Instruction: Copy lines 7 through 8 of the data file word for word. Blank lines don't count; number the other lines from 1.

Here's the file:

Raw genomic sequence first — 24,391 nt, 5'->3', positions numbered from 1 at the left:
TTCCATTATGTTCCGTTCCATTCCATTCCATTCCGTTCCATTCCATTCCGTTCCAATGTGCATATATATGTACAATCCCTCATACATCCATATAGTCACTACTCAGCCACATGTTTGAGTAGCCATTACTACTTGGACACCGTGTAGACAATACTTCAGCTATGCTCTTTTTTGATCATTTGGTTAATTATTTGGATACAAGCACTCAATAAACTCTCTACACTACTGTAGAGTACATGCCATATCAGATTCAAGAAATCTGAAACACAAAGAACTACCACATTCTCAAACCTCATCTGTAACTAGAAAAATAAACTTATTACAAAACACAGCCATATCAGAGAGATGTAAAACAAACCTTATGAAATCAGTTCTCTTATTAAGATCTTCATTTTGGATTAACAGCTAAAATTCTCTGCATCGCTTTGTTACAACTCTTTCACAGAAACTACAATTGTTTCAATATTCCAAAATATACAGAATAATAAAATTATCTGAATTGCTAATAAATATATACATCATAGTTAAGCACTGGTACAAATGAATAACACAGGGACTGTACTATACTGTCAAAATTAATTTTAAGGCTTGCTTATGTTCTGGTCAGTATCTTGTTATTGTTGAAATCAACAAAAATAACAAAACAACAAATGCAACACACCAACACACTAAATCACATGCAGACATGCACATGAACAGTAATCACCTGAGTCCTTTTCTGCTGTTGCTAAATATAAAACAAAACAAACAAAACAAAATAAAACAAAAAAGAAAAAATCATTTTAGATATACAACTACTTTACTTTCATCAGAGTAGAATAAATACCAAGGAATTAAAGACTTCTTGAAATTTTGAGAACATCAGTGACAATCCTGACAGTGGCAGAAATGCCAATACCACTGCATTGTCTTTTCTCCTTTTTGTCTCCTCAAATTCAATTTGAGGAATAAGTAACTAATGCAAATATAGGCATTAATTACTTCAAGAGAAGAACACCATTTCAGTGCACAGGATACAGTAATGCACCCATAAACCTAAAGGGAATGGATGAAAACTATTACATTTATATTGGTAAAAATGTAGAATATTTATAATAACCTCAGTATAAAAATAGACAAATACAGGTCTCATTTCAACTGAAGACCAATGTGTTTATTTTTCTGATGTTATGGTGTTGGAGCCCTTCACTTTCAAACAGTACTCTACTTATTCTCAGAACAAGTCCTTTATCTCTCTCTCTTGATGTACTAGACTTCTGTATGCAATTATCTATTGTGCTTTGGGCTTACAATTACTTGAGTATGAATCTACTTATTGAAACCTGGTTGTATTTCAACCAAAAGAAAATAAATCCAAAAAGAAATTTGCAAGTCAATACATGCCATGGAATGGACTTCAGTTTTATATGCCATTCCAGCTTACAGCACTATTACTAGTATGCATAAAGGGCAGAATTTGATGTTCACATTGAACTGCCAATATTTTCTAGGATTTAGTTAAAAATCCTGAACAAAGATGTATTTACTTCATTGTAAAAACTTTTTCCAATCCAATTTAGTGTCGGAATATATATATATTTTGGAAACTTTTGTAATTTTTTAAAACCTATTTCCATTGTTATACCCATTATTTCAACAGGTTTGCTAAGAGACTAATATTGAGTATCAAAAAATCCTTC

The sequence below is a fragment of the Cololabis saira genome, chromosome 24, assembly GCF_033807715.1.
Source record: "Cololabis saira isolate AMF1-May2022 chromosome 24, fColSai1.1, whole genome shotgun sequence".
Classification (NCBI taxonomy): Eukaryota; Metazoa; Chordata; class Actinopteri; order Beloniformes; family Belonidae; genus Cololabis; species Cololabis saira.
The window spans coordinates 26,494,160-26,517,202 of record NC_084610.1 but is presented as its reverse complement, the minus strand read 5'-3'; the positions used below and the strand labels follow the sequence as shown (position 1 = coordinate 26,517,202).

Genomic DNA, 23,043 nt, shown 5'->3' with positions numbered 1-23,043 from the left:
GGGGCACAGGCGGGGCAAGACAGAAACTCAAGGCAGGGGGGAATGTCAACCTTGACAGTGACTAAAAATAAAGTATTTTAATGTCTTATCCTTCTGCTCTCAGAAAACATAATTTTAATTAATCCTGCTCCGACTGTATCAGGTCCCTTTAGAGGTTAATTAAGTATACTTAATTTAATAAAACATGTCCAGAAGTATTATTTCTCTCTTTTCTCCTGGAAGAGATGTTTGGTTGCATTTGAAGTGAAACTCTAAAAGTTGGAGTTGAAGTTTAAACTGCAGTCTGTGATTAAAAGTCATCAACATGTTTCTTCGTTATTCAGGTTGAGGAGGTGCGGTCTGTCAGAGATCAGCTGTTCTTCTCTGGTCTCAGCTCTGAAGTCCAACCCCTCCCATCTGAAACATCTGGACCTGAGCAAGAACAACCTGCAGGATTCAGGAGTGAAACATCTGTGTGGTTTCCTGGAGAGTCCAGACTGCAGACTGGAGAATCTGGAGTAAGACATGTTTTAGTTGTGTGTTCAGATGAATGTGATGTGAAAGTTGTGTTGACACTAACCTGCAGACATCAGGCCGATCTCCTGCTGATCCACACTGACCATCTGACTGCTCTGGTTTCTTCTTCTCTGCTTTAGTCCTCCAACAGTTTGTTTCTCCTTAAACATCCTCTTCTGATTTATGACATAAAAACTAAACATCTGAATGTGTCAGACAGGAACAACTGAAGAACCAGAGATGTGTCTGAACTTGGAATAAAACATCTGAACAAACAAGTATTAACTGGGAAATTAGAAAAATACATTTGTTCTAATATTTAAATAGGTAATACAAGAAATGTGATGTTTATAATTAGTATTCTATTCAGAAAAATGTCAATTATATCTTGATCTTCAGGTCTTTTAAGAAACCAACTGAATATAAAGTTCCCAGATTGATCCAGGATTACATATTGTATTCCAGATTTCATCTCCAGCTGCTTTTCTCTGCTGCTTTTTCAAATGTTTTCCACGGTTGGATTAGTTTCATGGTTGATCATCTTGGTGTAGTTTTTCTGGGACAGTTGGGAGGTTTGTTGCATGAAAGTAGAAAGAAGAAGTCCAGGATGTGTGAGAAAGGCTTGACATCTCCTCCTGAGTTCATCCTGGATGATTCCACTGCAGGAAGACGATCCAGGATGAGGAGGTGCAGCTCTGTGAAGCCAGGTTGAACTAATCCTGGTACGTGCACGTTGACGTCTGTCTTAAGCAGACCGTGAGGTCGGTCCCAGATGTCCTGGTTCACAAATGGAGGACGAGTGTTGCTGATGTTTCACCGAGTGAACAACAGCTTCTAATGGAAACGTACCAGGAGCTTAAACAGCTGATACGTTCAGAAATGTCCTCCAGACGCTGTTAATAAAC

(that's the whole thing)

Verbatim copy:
Genomic DNA, 23,043 nt, shown 5'->3' with positions numbered 1-23,043 from the left:
GGGGCACAGGCGGGGCAAGACAGAAACTCAAGGCAGGGGGGAATGTCAACCTTGACAGTGACTAAAAATAAAGTATTTTAATGTCTTATCCTTCTGCTCTCAGAAAACATAATTTTAATTAATCCTGCTCCGACTGTATCAGGTCCCTTTAGAGGTTAATTAAGTATACTTAATTTAATAAAACATGTCCAGAAGTATTATTTCTCTCTTTTCTCCTGGAAGAGATGTTTGGTTGCATTTGAAGTGAAACTCTAAAAGTTGGAGTTGAAGTTTAAACTGCAGTCTGTGATTAAAAGTCATCAACATGTTTCTTCGTTATTCAGGTTGAGGAGGTGCGGTCTGTCAGAGATCAGCTGTTCTTCTCTGGTCTCAGCTCTGAAGTCCAACCCCTCCCATCTGAAACATCTGGACCTGAGCAAGAACAACCTGCAGGATTCAGGAGTGAAACATCTGTGTGGTTTCCTGGAGAGTCCAGACTGCAGACTGGAGAATCTGGAGTAAGACATGTTTTAGTTGTGTGTTCAGATGAATGTGATGTGAAAGTTGTGTTGACACTAACCTGCAGACATCAGGCCGATCTCCTGCTGATCCACACTGACCATCTGACTGCTCTGGTTTCTTCTTCTCTGCTTTAGTCCTCCAACAGTTTGTTTCTCCTTAAACATCCTCTTCTGATTTATGACATAAAAACTAAACATCTGAATGTGTCAGACAGGAACAACTGAAGAACCAGAGATGTGTCTGAACTTGGAATAAAACATCTGAACAAACAAGTATTAACTGGGAAATTAGAAAAATACATTTGTTCTAATATTTAAATAGGTAATACAAGAAATGTGATGTTTATAATTAGTATTCTATTCAGAAAAATGTCAATTATATCTTGATCTTCAGGTCTTTTAAGAAACCAACTGAATATAAAGTTCCCAGATTGATCCAGGATTACATATTGTATTCCAGATTTCATCTCCAGCTGCTTTTCTCTGCTGCTTTTTCAAATGTTTTCCACGGTTGGATTAGTTTCATGGTTGATCATCTTGGTGTAGTTTTTCTGGGACAGTTGGGAGGTTTGTTGCATGAAAGTAGAAAGAAGAAGTCCAGGATGTGTGAGAAAGGCTTGACATCTCCTCCTGAGTTCATCCTGGATGATTCCACTGCAGGAAGACGATCCAGGATGAGGAGGTGCAGCTCTGTGAAGCCAGGTTGAACTAATCCTGGTACGTGCACGTTGACGTCTGTCTTAAGCAGACCGTGAGGTCGGTCCCAGATGTCCTGGTTCACAAATGGAGGACGAGTGTTGCTGATGTTTCACCGAGTGAACAACAGCTTCTAATGGAAACGTACCAGGAGCTTAAACAGCTGATACGTTCAGAAATGTCCTCCAGACGCTGTTAATAAAC